Acting: Doing and Nondoing
– Sanford Meisner
The art of Acting lies in the reality of doing.
The relationship between the Alexander Technique and an Actor’s training should never be overlooked… Two years after graduating from a classical training in Professional Acting, I embarked on another three year process in becoming an Alexander Technique teacher. I was working as an acting coach and felt the need for some thing extra, something to further my understanding of performance. Perhaps it was the beauty of hindsight, a consolidation of my Actors training, but I am certain that I learned more about the ‘reality of doing’ through my Alexander experience than any other!
The key to a good training is the quality of your experience. When we talk about any performance-based profession the key ingredients are widely regarded to be experience paired with – something often described as – ‘talent’.
For today I think of ‘talent’ as something unlearned, a natural aptitude; an instinctive awareness that lends itself to a certain activity.
Experience is perhaps more complicated in that in encompasses many ‘types’; for today I’ll describe it as the ‘quality and time invested in a person’s practice’ – what they have done; alongside the ‘quality and impact of what they’ve been exposed to’ – what’s been done to them. In other words, experience is the embodiment of all that has been learned.
When it comes down to teaching, or delivering this kind of experiential training, it is therefore very difficult to find the right words, (if such things exist,) unless there is a context of mutual understanding, an experience, to back these words up.
When I approach a script for a character, the words I memorise are purely a vehicle for the character’s intentions. The same is true in life, although the difference is I haven’t got the luxury of knowing what I will say next, or what I will hear, and I don’t have time to think about any of it outside of my own context…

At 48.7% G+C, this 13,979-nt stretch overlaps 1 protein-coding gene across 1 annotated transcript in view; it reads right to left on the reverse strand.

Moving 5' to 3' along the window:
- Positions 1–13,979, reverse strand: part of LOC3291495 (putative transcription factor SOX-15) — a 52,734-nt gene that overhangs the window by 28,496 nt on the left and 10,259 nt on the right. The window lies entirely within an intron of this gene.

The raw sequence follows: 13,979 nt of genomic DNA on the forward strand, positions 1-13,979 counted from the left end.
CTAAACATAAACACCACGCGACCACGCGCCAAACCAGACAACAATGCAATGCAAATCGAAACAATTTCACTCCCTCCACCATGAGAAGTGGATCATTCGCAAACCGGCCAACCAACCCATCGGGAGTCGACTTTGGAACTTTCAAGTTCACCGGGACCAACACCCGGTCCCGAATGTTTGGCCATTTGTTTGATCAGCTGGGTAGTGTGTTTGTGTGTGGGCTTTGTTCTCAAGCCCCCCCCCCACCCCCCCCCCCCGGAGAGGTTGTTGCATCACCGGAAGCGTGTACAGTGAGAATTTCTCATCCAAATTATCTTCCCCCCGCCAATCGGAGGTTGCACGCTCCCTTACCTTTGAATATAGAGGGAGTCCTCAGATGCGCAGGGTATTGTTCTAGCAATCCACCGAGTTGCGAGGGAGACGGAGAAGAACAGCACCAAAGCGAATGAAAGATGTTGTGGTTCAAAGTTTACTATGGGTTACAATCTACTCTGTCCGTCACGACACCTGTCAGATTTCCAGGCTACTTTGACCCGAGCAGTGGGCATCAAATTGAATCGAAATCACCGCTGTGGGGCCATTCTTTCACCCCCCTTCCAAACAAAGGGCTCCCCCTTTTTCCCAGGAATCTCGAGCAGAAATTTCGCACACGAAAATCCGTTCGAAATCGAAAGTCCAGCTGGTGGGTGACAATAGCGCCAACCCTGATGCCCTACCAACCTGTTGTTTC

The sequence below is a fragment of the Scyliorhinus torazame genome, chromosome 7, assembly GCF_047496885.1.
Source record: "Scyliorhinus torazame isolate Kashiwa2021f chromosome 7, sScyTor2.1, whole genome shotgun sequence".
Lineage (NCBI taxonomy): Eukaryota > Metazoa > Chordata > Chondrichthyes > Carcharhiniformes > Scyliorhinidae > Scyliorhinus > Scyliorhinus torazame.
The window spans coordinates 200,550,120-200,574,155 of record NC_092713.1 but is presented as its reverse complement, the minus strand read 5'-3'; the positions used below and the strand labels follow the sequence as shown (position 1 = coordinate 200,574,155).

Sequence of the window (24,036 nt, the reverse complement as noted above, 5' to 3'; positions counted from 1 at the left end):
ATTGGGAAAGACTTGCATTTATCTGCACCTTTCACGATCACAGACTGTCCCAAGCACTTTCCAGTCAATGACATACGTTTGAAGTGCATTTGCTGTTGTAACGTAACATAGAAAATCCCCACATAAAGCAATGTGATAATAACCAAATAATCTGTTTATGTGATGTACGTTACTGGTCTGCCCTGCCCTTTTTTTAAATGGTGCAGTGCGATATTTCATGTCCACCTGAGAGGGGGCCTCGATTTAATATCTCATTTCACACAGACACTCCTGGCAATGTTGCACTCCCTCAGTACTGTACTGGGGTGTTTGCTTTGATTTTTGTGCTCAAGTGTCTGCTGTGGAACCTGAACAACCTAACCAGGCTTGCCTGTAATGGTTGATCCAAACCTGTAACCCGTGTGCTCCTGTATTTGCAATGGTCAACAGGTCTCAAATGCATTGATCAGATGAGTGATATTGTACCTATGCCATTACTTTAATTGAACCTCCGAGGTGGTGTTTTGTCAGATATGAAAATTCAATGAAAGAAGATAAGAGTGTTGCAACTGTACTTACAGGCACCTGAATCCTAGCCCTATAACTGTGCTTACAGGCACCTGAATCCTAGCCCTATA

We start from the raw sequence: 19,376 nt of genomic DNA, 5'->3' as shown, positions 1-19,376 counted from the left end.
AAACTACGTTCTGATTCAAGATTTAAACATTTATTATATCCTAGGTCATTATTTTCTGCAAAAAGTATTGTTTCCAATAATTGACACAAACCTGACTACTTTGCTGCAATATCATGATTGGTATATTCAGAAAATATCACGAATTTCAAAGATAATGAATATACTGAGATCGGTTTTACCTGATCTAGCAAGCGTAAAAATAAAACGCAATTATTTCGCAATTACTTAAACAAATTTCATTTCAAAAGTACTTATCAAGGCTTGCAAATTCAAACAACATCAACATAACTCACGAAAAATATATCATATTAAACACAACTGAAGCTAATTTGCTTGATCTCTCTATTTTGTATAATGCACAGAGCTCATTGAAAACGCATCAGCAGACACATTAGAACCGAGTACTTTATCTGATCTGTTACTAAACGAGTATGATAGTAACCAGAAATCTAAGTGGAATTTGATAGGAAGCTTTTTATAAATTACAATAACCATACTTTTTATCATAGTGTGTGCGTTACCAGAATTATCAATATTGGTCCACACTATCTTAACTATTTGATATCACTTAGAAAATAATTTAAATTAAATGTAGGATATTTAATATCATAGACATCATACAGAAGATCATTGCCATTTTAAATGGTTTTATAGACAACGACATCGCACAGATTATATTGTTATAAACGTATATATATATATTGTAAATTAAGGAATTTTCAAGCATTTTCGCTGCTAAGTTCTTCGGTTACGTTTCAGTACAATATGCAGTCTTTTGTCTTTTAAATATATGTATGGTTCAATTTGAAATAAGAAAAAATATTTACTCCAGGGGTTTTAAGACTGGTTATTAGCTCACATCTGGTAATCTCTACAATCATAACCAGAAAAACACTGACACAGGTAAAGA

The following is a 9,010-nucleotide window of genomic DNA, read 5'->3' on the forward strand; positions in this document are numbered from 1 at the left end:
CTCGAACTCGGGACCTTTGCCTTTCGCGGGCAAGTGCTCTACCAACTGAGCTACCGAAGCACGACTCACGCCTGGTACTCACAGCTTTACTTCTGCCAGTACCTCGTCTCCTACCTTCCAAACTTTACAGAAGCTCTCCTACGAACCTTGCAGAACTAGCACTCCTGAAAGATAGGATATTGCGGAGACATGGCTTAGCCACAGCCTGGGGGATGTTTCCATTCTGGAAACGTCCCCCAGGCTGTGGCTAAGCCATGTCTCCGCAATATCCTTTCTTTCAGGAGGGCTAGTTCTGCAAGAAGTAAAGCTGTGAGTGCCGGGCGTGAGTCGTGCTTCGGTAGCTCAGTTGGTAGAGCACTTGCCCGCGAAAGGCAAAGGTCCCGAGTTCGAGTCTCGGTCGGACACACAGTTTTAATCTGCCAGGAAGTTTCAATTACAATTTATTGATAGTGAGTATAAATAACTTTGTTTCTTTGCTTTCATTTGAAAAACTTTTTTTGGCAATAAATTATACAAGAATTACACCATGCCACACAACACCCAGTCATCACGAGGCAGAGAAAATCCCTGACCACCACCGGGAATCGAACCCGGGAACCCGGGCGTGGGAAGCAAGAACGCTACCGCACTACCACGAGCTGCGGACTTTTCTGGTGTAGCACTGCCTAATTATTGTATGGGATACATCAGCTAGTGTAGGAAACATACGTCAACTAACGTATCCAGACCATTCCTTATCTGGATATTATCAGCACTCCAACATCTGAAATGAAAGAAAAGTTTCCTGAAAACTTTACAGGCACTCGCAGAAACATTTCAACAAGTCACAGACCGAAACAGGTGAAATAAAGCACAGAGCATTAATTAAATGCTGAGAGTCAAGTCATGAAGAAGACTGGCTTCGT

Whether ‘Acting’ or living, it is not what I say, but how I say – not what I do, but how I do – that makes all the difference; and the how is a product of my ‘talent’ such as it is, and my experience; a cocktail of thought, feeling, and action, awareness, imagination, hopes and fears, memory of past, experiencing present and concept of future. All that is learned and unlearned.
In an Alexander Technique lesson, the teacher is responsible for the quality of the experience for the pupil, and the same principle applies in Acting. For the duration of a play, the actor(s) takes responsibility for the quality of the experience of the audience. (Acting is a team sport however, the same principle applies across all aspects in crafting performance, although it is individually that we must take responsibility.)
If acting is the art of doing, then Alexander can be best described in opposition as the art of non-doing.
If acting is ‘re-acting’ (to quote Stanislavski) then Alexander is ‘not-reacting’.
Anyone who wants to ‘Act’, is training to pursue mastery in the art of doing, a significant aspect of this training must incorporate what it is not-to-do. To practice just ‘being’. To live truthfully in the given circumstances, imaginary or otherwise!
Patrick Macdonald, one from the first generation of trained Alexander teachers, puts it well in this:
Of course, non-doing is a kind of doing, but it is very subtle The difference is that, in doing, you do it, whereas in non-doing, it does you. Those who have never had any experience of the Alexander Technique will likely find this concept difficult to understand.
A rather formal, British greeting comes to mind, perhaps I’ll try to repopularise it…
How do you do?